I've got a special guest to share with you today--Amazon Best Selling Author, Ashley York, who pens books and novellas of Medieval Romance and Intrigue.

Aside from two years spent in the wilds of the Colorado mountains, Ashley York is a proud life-long New Englander and a hardcore romantic. She has an MA in History which brings with it, through many years of research, a love for primary documents and the smell of musty old libraries. With her author's imagination, she likes to write about people who could have lived alongside those well-known giants from the past.

Sounds exciting, doesn't it? She has a new novella releasing today and, lucky us, we get to hear about it hot off the ebook presses. Here's her blurb:

Outcast and alone, Thomasina MacDonell is hell bent on finding her brother, the only person who can thwart their father's latest scheme to offer her as payment for his gambling debts. Disguised as a lad, she defiantly sets off on foot to locate him—never expecting to find a handsome, Irish warrior riding her beloved horse. The warrior's offer of help and unsolicited advice on how to be manlier sparks an intimate desire to reveal her more feminine side.
Rejected by the love of his life, Sean O'Cisoghe wants simply to return home and heal his broken heart. When a young "lad" steals the horse out from under him, he discerns the spirited woman may be in way over her head against her ruthless father. Finding her brother while keeping her would-be betrothed at bay, Sean must confront the fact that Thomasina has stolen his heart. Will Norman soldiers out for his blood and shifting clan alliances cut short their growing passion?
Sean had expected her to struggle which was why he had her arm tucked between his body and hers, and her other arm held tight to her side. What he had not expected was to be so affected by her. Alarm bells were sending waves of regret—and overwhelming desire—coursing through him. Not one of his finest moments. If she ever settled down, she’d certainly find his arousal as upsetting as her anticipated punishment. He had no plans to actually slap her bottom, he just wanted honest answers. He found a threat worked best.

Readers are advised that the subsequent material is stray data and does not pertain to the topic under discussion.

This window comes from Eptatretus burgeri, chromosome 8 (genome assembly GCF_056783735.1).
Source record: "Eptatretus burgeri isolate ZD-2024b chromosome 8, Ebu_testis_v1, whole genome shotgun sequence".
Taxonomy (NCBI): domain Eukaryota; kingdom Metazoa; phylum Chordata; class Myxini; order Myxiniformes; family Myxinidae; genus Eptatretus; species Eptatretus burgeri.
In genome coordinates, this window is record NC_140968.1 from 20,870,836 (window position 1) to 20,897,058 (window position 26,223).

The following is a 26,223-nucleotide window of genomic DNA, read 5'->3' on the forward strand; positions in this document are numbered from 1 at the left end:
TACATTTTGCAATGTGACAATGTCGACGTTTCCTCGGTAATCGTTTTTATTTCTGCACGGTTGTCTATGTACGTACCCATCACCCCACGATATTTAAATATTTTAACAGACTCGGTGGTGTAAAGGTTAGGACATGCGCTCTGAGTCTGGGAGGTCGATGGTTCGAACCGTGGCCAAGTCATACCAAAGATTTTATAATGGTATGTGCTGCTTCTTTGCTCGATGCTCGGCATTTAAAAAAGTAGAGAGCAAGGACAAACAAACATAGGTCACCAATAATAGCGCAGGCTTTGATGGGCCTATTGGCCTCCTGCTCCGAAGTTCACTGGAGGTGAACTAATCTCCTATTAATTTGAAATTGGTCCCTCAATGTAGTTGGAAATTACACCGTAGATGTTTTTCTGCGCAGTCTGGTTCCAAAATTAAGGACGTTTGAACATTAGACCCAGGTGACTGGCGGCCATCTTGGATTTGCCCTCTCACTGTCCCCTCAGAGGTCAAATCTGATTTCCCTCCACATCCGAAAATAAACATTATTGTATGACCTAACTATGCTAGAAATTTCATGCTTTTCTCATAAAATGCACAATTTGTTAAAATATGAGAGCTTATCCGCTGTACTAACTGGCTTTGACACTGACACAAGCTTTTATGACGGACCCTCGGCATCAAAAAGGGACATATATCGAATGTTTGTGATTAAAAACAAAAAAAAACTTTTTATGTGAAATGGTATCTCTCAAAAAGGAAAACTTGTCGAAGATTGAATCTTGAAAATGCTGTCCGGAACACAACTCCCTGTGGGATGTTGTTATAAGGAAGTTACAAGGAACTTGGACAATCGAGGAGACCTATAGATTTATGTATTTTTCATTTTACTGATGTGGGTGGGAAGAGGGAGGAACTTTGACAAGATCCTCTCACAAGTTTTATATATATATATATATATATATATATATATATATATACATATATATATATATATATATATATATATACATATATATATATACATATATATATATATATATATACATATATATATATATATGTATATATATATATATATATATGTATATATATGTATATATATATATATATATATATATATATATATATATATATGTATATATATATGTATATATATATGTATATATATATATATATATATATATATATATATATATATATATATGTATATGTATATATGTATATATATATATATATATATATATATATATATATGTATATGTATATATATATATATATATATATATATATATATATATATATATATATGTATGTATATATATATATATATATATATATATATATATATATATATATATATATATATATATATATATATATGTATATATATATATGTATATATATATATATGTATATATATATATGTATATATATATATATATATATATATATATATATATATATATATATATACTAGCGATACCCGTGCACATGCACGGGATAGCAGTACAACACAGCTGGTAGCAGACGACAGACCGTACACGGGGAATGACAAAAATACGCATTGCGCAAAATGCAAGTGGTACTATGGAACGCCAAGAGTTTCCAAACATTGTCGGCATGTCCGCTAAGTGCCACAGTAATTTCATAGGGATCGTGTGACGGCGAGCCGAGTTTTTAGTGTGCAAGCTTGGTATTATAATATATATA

“So before I land my hand on yer arse since ye’re so deserving—oof.” Her elbow poked into his stomach, knocking the air out of him. He pulled her closer in to him and raised his knees to keep her lodged there. “—how about ye try telling me the truth for once and then I can be on my way.”

“Ye whoreson! Who do ye think ye are? Let me go!” She continued her struggles.

Her tempting bottom wiggling from side to side was hard to ignore. He needed to disarm her and quickly. “What? Nae clearing of yer throat to sound like a lad?”

“Let me go.” She pulled her knees in and managed to plow into his groin. The pain excruciating. He reacted with a hard slap to her bottom. She stilled. He held his breath until the sharp pain lessened then yanked her legs out straight.

He adjusted her away from him to ease the pressure on his groin. She didn’t need to know specifically what she had managed to do. “Try that again and I’ll make ye sorry.”

“I’ll make ye sorry!” she hollered back at him.